So that’s a short  musing on professionalism. It was, probably, impossible to stop its development and for those of us who are fans of the game at its highest level, that’s a good thing.

And now I’d like you to take a close look at the picture above. It shows Jim Creighton in the center of the top (he’s shrouded because he had died). But if you blow up the picture (which you can) you can take a look at some of the “Glory of Their Times” players of the 1860s. It gives you a chance to see what the Aarons, Mantles, Ruths, and Gibsons of their day looked like. Enjoy.



The Best Team Prior to Professionalism

April 11, 2016
The 1865 Atlantic

The 1865 Atlantic

Professionalism was probably more common in baseball quicker than we’d like to believe. In the 1860s Jim Creighton was being paid under the table. He’s frequently called the “first professional” but there’s no evidence he was actually first. Lip Pike was also being paid under the table, but Pike was more open about taking the money (leading to a famous case that could have destroyed the first league had not common sense intervened). But it was still an era when many of the players were indeed amateurs. It was the period of the National Association of Base Ball Players (to be differentiated from the National Association of Professional Base Ball Players that existed from 1871-75). It’s a sport we would recognize as baseball (sorta) and it was dominated by one team, the Atlantic (of Brooklyn). They won several Association titles (they weren’t pennants yet). For my money the best of the team prior to the 1869 Red Stockings and avowedly professional teams was the 1865 version of the Atlantic, the team in the picture above (you can click on it to see it larger). Although I’ll have to admit I don’t have the statistical evidence (the traditional way baseball arguments are solved) to prove they were better than the 1866 version, they still get my vote.

The 1865 Atlantic went 45-0 with a tie. Now you can argue it’s not a lot of games, but it was a fairly standard amount for the era. They scored a lot of runs. While 30 runs in a game was not uncommon in the age, they did it with disturbing frequency. They hit well up and down the lineup and fielded well, again for the era. There aren’t a lot of stats available, but from the box scores I can find and the articles I read, it is evident that they were just head and shoulders above the competition.

All that leads to the very obvious question, “just who were these guys?” That’s what I’m setting out to discover. If you recall, a few months ago I took the picture of the 1860 Excelsiors and looked up what I could find on the nine players on the team. It took a long time and so will this. So don’t expect the next five or six articles to be about the 1865 Atlantic. Some of them (three in particular) are easy to find because they went on to make a mark in the world (especially the baseball world) while others are, at this point, total unknowns (again, three). Hopefully I’ll be able to find out as much as I did about the Excelsiors, which in a couple of cases was admittedly almost nothing. If you go to an article from 13 December 2010 titled “‘Start’-ing at First” you’ll find my look at first baseman Joe Start (in the above picture he’s the man on the right end of the middle row), the player who had the best post-Atlantic baseball career. So one down.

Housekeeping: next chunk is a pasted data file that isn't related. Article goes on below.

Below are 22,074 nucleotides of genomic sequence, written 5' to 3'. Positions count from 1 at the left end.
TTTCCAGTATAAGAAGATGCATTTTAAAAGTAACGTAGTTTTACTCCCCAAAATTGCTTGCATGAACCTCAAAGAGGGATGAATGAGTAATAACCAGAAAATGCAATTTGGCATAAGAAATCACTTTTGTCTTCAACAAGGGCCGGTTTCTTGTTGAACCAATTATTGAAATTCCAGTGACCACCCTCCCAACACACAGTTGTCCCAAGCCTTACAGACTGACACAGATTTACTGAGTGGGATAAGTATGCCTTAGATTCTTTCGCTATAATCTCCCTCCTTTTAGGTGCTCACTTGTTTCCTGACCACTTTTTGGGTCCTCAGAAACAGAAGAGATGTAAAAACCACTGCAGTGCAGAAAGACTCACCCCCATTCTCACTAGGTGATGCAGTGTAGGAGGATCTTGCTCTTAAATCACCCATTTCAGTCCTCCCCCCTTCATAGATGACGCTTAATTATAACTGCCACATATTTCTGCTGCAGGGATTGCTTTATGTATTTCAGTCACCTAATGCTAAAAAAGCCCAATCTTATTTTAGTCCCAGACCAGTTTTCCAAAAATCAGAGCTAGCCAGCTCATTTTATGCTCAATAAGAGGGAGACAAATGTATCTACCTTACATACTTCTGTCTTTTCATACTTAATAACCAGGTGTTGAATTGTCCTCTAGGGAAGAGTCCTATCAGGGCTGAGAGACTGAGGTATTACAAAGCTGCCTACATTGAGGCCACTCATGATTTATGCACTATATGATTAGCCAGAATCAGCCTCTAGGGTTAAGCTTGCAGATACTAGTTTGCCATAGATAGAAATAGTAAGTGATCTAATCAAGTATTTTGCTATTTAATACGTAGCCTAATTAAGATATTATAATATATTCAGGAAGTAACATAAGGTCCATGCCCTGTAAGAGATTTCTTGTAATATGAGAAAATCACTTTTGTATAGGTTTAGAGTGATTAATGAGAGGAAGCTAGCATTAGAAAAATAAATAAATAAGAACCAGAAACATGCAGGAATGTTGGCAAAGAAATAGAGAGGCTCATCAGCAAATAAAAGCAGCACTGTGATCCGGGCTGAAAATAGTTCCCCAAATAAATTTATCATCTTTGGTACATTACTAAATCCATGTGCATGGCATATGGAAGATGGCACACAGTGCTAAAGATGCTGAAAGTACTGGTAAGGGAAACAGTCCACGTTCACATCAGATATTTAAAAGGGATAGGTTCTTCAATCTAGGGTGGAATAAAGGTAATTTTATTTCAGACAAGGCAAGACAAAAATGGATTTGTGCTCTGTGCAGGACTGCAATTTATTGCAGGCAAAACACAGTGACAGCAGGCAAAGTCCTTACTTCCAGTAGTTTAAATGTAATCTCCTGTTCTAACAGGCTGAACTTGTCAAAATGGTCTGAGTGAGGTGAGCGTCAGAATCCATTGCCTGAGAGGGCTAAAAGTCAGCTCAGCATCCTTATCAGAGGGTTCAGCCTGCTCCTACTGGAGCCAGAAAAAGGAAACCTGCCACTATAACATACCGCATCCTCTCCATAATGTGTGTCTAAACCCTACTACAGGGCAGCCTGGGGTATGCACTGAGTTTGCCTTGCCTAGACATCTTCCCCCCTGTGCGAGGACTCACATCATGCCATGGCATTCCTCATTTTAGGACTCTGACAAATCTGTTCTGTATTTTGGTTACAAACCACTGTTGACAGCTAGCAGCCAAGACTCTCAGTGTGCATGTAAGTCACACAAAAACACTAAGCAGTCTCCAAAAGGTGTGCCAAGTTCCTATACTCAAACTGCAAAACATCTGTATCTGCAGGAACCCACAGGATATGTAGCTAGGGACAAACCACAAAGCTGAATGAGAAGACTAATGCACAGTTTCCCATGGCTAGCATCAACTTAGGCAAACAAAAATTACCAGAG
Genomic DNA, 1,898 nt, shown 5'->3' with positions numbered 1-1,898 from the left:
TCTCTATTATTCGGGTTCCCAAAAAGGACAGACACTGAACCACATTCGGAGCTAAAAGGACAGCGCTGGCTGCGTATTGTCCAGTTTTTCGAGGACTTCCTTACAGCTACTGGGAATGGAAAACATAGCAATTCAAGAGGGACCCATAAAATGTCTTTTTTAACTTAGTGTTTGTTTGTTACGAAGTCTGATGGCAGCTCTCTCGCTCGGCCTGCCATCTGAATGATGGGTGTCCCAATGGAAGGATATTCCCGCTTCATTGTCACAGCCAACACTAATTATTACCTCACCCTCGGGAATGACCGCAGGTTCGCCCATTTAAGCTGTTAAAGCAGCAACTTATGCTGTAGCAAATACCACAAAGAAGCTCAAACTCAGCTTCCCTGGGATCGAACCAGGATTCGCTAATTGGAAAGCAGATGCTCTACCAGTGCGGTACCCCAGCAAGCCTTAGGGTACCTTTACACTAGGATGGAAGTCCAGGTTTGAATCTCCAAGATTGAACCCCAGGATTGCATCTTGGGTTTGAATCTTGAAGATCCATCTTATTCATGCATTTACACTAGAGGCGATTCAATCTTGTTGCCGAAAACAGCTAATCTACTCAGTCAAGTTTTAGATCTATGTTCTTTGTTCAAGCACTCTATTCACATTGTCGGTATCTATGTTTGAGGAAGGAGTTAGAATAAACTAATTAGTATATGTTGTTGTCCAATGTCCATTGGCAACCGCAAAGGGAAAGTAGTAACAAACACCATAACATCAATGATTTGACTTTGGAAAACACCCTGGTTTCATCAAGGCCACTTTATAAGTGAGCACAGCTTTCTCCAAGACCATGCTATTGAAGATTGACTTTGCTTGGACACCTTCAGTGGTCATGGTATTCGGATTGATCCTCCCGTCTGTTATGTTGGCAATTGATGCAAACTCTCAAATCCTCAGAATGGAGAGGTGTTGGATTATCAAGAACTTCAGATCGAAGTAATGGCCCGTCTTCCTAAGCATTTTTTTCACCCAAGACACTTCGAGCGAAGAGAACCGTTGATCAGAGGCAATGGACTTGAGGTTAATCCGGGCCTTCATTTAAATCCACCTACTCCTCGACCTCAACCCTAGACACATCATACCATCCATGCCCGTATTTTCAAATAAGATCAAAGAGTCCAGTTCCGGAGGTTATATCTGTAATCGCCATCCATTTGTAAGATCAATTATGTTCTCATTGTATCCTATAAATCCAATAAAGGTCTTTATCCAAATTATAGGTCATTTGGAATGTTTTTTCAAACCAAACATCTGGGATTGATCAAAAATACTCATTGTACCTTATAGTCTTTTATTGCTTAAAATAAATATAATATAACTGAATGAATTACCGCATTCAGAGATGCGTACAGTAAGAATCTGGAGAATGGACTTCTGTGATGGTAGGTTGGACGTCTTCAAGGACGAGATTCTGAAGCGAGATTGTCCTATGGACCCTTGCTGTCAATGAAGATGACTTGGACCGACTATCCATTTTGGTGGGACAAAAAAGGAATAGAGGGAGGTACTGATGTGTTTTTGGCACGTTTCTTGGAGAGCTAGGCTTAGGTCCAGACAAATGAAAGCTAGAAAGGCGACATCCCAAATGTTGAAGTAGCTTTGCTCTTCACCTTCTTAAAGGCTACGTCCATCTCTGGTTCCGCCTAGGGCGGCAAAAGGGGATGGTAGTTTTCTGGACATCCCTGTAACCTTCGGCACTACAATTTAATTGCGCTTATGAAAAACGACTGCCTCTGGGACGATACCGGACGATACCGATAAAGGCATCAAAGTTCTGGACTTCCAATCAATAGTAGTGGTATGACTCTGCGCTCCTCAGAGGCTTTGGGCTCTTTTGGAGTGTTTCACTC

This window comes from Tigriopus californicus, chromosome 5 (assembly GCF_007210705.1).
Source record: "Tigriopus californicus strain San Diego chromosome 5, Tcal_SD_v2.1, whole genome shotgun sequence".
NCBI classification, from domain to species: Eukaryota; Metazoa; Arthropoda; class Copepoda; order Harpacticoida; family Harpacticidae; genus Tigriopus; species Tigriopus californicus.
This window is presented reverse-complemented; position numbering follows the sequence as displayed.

And so far, and I’ve only begun, they aren’t nearly as colorful a group as the Excelsiors (no one seems to have ended up in prison or manufactured baseballs), although as a rule they went further in baseball (but it’s also five years later). But hopefully, they’ll still be interesting.

“The Father of Professional Baseball”

April 24, 2013
Aaron B. Champion

Aaron B. Champion

There are a bunch of debates over who is the father of baseball. Most of you know the Abner Doubleday myth. Some of you know about Henry Chadwick and his efforts; others know of Alexander Cartwright, Duncan Curry and the rest of the Knickerbockers. You might decide you pick one over the other and I wouldn’t argue with you about which you picked (except maybe Doubleday). But the creation of a solely, openly acknowledged professional team goes back to a specific man, Aaron B. Champion of Cincinnati, Ohio.

Aaron B. Champion was born in Columbus, Ohio in 1842. His family was wealthy enough for him to attend Antioch College from 1856 to 1860. He studied law (law schools were a thing of the future in 1860s Ohio) being admitted to the bar in 1864. He moved to Cincinnati and opened a law office. He was immediately successful. he also was interested in baseball. He joined the ownership of the Cincinnati Red Stockings, becoming second president of the club. the Red Stockings were good, but shared city prominence with the Buckeyes. Champion, looking to build a winner, hit upon an idea that would revolutionize the game. He hired 10 men and paid them to play baseball.

Let’s stop a second and go over a couple of things. Champion did not invent professional baseball, so to call him “the father of professional baseball”, as one article I read did(it’s where I got the title for this little commentary), is technically incorrect. Ballplayers were being paid at least as far back as Jim Creighton in 1860 and probably prior to that. There were generally two ways of doing this. One was to pay the guy under the table and hope no one found out (Lip Pike was paid this way in the late 1860s). The other was for some company to hire a guy, pay him a salary for a particular job, then make sure he spent most of his time working for the local ball team (Harry Wright made money this way). What Champion did was to jettison the under the table aspect of salaries, dump the fiction that the town’s star player was really just a clerk at the bank, and openly pay the entire team. It made for a fully, and acknowledged, professional team. His reasoning seems to have been that if you openly paid players, you could get the very best to come play for you because you could offer top dollar.